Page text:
New Way to Predict Women's Heart Risk
Study Shows Latest Method for Predicting Heart Disease Risk Is Accurate
WebMD News Archive
Feb. 16. 2010 -- New guidelines for predicting women's heart disease risk,
updated in 2007 by the American Heart Association (AHA), work well, according
to researchers who put the new strategy to the test.
The guidelines recommend a simplified approach to assessing a woman's heart
disease risk, categorizing it as high risk, at-risk, or optimal risk.
The researchers evaluated how well the guidelines worked by testing them
with participants in the Women's Health Initiative (WHI), which enrolled more
than 160,000 women, ages 50 to 79. Next, they compared it to a commonly used
approach for predicting cardiovascular disease risk from the long-running
Framingham Heart Study.
''The advantage to the 2007 AHA guideline is that it's simple," says study
researcher Judith Hsia, MD, director of clinical research at AstraZeneca,
who conducted the study while a professor of medicine at George Washington
University in Washington, D.C.
"One drawback is, it's only for women," she says, although ''there is no
reason it shouldn't work for men."
Hsia and colleagues categorized the women from the WHI study as high risk,
at-risk, or optimal or low risk, depending on risk factors. (The WHI study
evaluated the effect of hormone therapy, diet, calcium, and vitamin D on heart
disease and cancers.) Here are the characteristics of each category:
- High-risk women have known cardiovascular disease, diabetes, or end-stage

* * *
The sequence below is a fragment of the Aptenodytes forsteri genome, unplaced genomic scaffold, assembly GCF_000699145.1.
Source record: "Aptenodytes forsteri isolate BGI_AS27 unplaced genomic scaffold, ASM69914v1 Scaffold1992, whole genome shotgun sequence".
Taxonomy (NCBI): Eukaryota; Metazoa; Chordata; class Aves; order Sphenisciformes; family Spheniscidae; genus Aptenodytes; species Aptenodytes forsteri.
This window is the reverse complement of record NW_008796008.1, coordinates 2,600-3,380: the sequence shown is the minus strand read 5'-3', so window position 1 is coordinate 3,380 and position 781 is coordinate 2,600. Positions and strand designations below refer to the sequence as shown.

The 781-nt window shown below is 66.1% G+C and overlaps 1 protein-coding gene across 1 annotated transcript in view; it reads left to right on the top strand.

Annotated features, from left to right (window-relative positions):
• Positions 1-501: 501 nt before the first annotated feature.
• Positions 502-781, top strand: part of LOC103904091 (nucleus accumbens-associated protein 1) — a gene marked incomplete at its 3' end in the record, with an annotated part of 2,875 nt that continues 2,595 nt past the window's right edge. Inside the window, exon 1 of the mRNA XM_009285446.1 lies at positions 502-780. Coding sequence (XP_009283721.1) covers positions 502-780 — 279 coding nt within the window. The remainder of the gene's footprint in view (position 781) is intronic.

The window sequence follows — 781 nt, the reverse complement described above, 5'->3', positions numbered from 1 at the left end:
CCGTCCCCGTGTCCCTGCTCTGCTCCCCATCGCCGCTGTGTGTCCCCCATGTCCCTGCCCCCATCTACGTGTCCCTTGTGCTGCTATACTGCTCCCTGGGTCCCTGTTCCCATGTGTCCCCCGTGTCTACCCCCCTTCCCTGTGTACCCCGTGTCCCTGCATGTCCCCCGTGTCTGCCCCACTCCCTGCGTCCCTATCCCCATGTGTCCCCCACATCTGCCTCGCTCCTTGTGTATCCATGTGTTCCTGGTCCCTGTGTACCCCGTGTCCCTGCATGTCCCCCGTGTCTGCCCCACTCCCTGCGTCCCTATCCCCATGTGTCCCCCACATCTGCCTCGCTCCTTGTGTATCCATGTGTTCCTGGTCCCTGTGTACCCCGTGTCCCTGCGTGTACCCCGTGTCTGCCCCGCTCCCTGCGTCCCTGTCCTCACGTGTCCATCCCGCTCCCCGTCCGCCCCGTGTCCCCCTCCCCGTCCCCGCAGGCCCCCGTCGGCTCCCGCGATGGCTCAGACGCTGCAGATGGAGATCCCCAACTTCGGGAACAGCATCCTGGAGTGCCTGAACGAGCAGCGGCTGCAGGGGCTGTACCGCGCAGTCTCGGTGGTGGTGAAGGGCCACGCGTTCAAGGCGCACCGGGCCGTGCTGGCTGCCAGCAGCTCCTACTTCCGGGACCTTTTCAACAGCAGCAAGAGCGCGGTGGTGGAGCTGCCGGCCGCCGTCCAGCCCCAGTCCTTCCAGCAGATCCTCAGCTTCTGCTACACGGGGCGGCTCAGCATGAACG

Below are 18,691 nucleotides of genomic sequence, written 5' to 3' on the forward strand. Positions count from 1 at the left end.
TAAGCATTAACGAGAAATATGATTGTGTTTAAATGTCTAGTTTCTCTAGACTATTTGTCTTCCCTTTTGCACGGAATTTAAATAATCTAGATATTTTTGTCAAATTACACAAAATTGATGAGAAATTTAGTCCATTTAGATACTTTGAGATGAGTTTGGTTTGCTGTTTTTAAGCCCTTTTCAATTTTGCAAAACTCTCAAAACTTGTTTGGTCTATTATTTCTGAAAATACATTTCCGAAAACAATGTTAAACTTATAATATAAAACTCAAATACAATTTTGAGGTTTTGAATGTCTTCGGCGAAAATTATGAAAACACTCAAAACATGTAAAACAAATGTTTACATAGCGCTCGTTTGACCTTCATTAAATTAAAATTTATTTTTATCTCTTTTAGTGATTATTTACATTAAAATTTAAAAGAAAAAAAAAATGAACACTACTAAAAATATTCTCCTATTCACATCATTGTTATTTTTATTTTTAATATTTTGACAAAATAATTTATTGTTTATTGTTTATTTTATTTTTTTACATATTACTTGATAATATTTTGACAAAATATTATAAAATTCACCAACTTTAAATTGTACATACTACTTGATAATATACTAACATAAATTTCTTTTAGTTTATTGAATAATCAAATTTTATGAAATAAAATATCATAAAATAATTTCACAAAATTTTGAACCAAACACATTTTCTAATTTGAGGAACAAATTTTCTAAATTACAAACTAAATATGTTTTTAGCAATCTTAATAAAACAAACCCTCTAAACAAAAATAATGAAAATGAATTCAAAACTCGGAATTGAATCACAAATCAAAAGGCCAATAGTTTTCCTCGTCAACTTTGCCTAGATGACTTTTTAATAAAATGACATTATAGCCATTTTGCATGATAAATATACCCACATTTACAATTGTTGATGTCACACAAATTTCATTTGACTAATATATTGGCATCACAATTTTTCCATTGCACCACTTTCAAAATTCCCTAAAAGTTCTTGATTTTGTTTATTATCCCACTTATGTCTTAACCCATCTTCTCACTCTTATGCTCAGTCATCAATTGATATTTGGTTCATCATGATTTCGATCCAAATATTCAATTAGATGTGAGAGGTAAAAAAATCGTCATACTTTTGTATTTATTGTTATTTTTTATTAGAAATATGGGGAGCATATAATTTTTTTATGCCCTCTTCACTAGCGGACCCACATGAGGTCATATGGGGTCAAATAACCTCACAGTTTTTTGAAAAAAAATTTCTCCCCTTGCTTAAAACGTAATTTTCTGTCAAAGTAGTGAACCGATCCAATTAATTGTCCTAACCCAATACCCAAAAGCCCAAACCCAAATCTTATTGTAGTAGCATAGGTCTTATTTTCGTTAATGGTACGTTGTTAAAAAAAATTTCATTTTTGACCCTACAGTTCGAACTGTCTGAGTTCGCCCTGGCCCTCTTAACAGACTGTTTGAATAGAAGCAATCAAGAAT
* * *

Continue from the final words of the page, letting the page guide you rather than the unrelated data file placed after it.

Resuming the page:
or chronic kidney disease.
- At-risk women have more than one major risk factor for heart disease (such
as cigarette smoking, poor diet, inactivity, obesity, family history of early
heart disease, high blood pressure or cholesterol, evidence of ''subclinical''
vascular disease, metabolic syndrome, or poor treadmill test results).
Optimal or low-risk women have a healthy lifestyle and no risk factors. A
healthy lifestyle included exercising the equivalent of 30 minutes of brisk
walking six days a week and eating less than 7% of total calories from
The Framingham Heart Risk Method
Hsia's team compared the new AHA approach to one commonly used approach from
the Framingham Heart Study, a long-running study of heart disease launched in
1948, that uses seven characteristics to compute the predicted risk of heart
problems over the next 10 years:
- Total cholesterol
- HDL "good" cholesterol
- Systolic blood pressure (upper number)
- Need for blood pressure medication
- Cigarette smoking
For instance, a woman who is 50 with healthy cholesterol levels (175 total
and 60 HDL), doesn't smoke, is on blood pressure medication, and keeps systolic
pressure at 120 would have a 10-year risk of 1% for heart attack or coronary
Those categorized as high-risk using this method have a 10-year risk of more
than 20% and a history of heart disease or diabetes.
Testing the AHA Guidelines
Hsia and her colleagues found that 11% of the WHI participants were high
risk, 72% were at risk, and 4% at optimal or low risk using the AHA